Global Impact

The overall outcomes of the work of the Foundation, although hard to quantify, are very significant. We are very proud that our non-religious, non-political British Foundation is having a major global impact on enhancing community cohesion and developing a better understanding of the shared cultural roots of science. The 1001 Inventions name is now a worldwide phenomenon.

In the countries with which we have worked (United Kingdom, USA, Turkey, Saudi Arabia, UAE to name a few) so far, some or all of the following have resulted from our work:

  • Raised awareness of the missing 1000 years of the Muslim contributions to our shared scientific and technological heritage.
     
  • Governments are becoming aware of gaps in the school education curriculum relating to the Muslim contribution to our civilisation.
     
  • Young people from both Muslim and non-Muslim backgrounds are being inspired to study science and consider science-based careers.
     
  • Young Muslims are being encouraged to see scientific and technological innovation as a positive and constructive channel of the personal expression of beliefs, as an alternative to religious isolation.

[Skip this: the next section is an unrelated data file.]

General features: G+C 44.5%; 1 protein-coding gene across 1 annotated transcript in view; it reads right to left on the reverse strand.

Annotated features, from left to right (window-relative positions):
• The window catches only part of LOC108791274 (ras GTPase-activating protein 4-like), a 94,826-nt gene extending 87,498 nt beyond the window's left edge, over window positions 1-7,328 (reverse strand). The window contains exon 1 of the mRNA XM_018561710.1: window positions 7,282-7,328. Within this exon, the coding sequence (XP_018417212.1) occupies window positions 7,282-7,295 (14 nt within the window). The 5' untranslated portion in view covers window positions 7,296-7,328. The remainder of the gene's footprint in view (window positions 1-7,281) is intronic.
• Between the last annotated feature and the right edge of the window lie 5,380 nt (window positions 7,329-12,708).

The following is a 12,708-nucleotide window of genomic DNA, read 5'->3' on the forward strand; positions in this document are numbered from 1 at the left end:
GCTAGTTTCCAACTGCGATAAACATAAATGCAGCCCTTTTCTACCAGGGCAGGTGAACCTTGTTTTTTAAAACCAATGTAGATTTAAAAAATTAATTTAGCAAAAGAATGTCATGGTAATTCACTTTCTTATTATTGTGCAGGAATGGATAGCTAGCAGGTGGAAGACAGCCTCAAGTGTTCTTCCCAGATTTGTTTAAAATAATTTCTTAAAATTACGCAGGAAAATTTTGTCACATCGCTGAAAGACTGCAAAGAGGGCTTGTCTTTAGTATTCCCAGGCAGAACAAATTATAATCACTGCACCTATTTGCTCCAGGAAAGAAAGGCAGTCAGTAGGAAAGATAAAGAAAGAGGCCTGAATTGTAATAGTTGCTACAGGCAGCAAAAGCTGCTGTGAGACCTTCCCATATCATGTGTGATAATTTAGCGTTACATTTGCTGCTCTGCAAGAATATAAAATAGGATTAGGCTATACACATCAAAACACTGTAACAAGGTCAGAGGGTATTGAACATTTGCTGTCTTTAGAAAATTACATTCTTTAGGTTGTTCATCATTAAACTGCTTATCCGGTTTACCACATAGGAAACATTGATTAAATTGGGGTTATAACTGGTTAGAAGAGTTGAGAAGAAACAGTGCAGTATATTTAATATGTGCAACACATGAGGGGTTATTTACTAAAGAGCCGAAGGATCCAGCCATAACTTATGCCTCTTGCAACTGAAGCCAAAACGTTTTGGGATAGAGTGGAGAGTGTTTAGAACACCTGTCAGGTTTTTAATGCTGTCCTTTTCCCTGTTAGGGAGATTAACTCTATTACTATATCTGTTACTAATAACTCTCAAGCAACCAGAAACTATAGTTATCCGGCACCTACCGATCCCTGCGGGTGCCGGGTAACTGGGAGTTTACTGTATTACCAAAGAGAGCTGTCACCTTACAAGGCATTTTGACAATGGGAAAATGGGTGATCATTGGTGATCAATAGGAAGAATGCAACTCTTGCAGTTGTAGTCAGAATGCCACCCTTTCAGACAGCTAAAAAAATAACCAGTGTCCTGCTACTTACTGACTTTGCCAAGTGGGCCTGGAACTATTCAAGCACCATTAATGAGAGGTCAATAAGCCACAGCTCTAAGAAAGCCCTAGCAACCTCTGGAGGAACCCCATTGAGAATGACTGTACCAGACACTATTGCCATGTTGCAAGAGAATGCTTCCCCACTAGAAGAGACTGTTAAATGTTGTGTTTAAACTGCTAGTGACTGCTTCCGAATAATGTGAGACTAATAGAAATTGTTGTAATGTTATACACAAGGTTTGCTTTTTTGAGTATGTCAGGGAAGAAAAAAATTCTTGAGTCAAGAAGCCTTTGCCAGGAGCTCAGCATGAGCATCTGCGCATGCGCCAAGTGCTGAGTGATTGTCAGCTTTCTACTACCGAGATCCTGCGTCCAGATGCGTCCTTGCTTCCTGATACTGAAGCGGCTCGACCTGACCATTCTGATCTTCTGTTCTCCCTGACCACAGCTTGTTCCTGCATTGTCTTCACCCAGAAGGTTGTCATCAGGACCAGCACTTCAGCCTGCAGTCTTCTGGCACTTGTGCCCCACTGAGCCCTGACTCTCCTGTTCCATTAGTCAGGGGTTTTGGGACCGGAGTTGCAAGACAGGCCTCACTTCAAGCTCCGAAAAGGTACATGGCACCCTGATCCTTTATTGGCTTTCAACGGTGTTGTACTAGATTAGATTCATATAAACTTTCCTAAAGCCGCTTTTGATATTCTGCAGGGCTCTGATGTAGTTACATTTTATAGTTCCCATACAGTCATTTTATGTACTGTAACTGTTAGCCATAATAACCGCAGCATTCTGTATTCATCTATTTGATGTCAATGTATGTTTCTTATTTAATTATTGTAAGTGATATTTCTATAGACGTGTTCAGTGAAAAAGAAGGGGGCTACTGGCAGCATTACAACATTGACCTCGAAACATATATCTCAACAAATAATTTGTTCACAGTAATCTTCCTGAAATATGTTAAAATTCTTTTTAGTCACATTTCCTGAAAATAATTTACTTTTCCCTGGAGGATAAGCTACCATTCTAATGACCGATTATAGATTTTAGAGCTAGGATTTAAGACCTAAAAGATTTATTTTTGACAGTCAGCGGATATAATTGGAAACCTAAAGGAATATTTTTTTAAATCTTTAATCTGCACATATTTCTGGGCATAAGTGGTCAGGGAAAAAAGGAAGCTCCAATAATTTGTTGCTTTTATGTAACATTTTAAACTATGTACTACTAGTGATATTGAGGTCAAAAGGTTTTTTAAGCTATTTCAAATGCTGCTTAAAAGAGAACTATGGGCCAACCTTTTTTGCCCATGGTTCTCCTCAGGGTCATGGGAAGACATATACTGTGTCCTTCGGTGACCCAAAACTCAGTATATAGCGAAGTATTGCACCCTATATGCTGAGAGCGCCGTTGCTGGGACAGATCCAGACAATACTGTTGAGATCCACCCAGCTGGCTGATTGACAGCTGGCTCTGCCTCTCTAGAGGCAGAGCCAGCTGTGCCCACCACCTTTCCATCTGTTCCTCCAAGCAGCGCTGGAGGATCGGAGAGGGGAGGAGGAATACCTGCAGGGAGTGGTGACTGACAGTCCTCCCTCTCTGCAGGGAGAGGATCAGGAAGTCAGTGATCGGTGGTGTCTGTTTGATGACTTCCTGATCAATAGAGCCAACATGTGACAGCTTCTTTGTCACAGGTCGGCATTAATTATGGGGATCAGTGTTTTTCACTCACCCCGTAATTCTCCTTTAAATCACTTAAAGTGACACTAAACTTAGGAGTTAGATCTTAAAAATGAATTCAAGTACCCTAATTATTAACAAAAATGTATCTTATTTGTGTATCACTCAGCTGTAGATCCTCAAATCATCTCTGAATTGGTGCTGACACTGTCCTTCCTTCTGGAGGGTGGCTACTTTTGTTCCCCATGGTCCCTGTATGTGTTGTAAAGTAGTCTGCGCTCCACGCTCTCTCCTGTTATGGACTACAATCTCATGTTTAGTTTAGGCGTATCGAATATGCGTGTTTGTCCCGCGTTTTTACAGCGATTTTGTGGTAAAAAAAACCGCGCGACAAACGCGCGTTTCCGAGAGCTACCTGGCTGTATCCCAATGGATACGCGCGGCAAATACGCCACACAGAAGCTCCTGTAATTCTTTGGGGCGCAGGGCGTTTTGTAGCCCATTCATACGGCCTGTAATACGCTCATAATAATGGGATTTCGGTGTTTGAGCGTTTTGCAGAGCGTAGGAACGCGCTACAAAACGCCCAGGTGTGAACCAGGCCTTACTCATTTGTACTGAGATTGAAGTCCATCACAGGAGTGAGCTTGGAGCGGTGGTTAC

• Young people are becoming aware of historical male and female role models. This helps increase their sense of self-worth and encourages Muslim women in particular to take more control of their own futures.
     
  • Policy makers are beginning to understand that scientific and technological heritage can act as a bridge between communities, thereby increasing domestic social cohesion and inter-cultural respect.
     
  • FSTC’s focus on the past scientific achievements of the Golden Age has encouraged a new generation of engineers and innovators to address modern problems using ancient knowledge.

The most significant outcome, but the one which is hardest to find evidence for, is the emergence of a movement in the Muslim world that is seeking to reshape society based on re-discovering the past. This new society, which has been socio-genetically engineered from a shared cultural and Abrahamic religious background, has the potential to be neither fundamentalist nor overtly “westernised”. It is indeed a middle way.